Borrowing from the notion that whales are the biggest creatures in the ocean, the cryptocurrency community adopted this term. In the crypto space, a whale is someone that holds a significant amount of a particular digital currency, enough to potentially move the markets with a single trade. This indicates that the whale holds a large amount of money in one cryptocurrency.
In this article guide, we explore what a crypto whale actually is, and review how they can influence the blockchain market.
What Is a crypto whale?
A cryptocurrency whale is the cryptocurrency community's term for individuals or organizations who have a substantial quantity of cryptocurrency (money invested in one cryptocurrency). When whales control significant amounts of a particular cryptocurrency, they have the power to manipulate price movements.
What number elevates a trader to whale status in the cryptocurrency world is debatable. In most situations, the community appears to believe that when a whale holds a significant number of the available coins they "upgrade" to whale status. It's a common understanding that whales generally account for more than 10% of the overall quantity of a specific cryptocurrency.
In May 2022, according to BitInfoCharts, four Bitcoin wallets controlled 3.49% of all Bitcoin in circulation and the top 100 wallets held around 15.36%. The meme coin, Dogecoin, is even more concentrated. In May 2022, it was reported that 15 addresses controlled almost 52% of Dogecoin's total supply of 29.5 billion coins.
It is common for retail exchanges and founders to be listed as whales, as is the case with Ethereum where the founder Vitalik Buterin is the leading Ethereum whale to date. It makes sense for him to hold a considerable amount of wealth through the second-biggest cryptocurrency that he founded in 2015.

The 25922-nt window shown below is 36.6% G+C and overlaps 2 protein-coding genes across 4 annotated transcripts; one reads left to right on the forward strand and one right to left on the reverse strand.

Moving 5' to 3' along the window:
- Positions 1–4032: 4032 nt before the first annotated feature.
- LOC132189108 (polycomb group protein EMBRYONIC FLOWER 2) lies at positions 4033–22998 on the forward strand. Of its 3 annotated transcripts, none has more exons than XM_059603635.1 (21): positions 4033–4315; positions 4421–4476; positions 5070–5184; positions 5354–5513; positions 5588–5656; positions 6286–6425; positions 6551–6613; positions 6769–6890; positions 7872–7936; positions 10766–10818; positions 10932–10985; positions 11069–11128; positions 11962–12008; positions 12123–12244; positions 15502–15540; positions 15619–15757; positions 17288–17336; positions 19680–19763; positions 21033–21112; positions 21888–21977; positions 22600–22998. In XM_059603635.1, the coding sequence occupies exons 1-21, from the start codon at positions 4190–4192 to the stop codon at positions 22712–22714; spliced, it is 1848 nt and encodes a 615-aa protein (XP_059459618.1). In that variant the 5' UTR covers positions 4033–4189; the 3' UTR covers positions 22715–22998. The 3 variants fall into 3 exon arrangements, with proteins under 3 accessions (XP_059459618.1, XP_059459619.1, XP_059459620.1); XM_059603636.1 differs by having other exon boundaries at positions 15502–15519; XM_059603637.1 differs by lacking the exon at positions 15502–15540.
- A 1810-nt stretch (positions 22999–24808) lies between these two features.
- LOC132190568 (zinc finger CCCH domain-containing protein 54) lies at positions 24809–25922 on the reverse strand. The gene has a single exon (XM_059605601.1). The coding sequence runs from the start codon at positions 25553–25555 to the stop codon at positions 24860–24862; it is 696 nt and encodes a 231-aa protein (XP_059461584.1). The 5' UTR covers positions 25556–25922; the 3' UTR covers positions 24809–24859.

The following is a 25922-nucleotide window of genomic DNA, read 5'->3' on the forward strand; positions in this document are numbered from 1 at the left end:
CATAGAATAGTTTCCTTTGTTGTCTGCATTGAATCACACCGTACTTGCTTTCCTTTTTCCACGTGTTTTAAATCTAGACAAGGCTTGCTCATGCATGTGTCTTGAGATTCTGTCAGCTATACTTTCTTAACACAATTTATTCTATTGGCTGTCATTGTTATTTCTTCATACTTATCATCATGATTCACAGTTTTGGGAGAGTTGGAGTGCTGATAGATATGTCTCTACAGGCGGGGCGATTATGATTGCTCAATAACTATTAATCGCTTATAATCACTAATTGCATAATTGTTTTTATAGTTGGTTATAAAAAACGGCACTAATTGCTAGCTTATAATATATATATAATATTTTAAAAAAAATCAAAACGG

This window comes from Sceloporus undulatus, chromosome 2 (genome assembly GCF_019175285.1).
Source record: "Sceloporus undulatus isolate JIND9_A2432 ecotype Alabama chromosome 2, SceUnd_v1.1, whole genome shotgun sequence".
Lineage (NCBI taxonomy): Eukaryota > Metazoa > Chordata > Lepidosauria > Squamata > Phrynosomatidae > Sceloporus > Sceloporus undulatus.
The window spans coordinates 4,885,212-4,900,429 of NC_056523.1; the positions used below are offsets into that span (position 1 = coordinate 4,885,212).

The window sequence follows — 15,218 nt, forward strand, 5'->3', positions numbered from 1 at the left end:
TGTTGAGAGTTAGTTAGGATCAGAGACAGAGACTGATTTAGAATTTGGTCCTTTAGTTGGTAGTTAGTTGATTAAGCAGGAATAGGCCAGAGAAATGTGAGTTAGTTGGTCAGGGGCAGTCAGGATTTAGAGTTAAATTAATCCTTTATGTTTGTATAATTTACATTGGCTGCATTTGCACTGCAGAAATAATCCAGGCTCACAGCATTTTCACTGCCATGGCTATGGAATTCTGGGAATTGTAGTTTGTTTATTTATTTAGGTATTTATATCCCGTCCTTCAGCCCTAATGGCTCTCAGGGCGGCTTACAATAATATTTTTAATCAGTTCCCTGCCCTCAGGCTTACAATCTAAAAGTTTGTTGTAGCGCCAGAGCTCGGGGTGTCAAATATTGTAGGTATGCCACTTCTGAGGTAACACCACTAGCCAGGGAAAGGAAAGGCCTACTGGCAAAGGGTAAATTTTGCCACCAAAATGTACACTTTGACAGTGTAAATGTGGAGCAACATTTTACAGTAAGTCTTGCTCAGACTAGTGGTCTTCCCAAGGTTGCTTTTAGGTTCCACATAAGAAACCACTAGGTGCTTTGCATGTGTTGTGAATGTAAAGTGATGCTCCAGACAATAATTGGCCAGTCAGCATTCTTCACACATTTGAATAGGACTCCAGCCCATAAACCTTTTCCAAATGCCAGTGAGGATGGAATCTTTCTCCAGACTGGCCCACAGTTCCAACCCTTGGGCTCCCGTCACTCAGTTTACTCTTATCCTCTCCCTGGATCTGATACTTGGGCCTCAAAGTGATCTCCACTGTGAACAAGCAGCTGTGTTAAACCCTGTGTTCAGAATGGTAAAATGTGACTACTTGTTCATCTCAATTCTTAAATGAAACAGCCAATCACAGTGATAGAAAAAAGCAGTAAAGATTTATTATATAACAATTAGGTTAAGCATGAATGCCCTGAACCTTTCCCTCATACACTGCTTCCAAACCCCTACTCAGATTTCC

These big wallets are closely watched by the crypto community and investors and when any of them make transactions they are quickly publicized. Whale Alert has the most prominent news source when it comes to leading whale transactions, quick to report through its website or on Twitter whenever a whale has made a large buy order or transaction.
Below is an example from Twitter from Whale Alert:
How whales affect crypto's price
Price volatility can be increased by whales, particularly when they move a significant amount of one cryptocurrency in one go. For example, when an owner tries to sell their BTC for fiat currency, the lack of liquidity and enormous transaction size create downward pressure on Bitcoin's price. When whales sell, other investors become extremely vigilant, looking for hints of whether the whale is "dumping" their crypto (and whether they should do the same).
The exchange inflow mean, also known as the average amount of a certain cryptocurrency deposited into exchanges, is one of the most common indicators crypto investors look for. If the mean transaction volume rises above 2.0, it implies that whales are likely to start dumping if there are a large number of them using the exchange. This can be viewed by regular crypto traders as a time to act before losing any potential profit.
How whales effect liquidity
When it comes to learning about whales and liquidity, one must remember that while whales are generally considered neutral elements in the industry, when a large number of whales hold a particular cryptocurrency, instead of using it, this reduces the liquidity in the market due to there being fewer coins available.
What crypto whales mean to investors
In terms of the relationship between whales and investors, one must remember that there are various situations in which a person may transfer their cryptocurrency holdings. It's worth mentioning that moving one's assets doesn't always indicate that you're selling them; they might be switching wallets or exchanges, or making a major purchase.
Occasionally, whales may sell portions of their holdings in discrete transactions over a longer period to avoid drawing attention to themselves or generating market anomalies that send the price up or down unpredictably. This is why investors keep an eye on known whale addresses to check for the number of transactions and value. This is not necessarily a task that newbie investors need to actively be involved with, however, understanding the terms and how whale accounts can affect the market is recommended.
If you're a seasoned cryptocurrency investor, it's advised to keep an eye on what the whales are doing. Movement does not always indicate that you should panic, many whale investors are simply company owners who have invested heavily in Bitcoin or other big cryptocurrencies with the intention to benefit from their deflationary nature.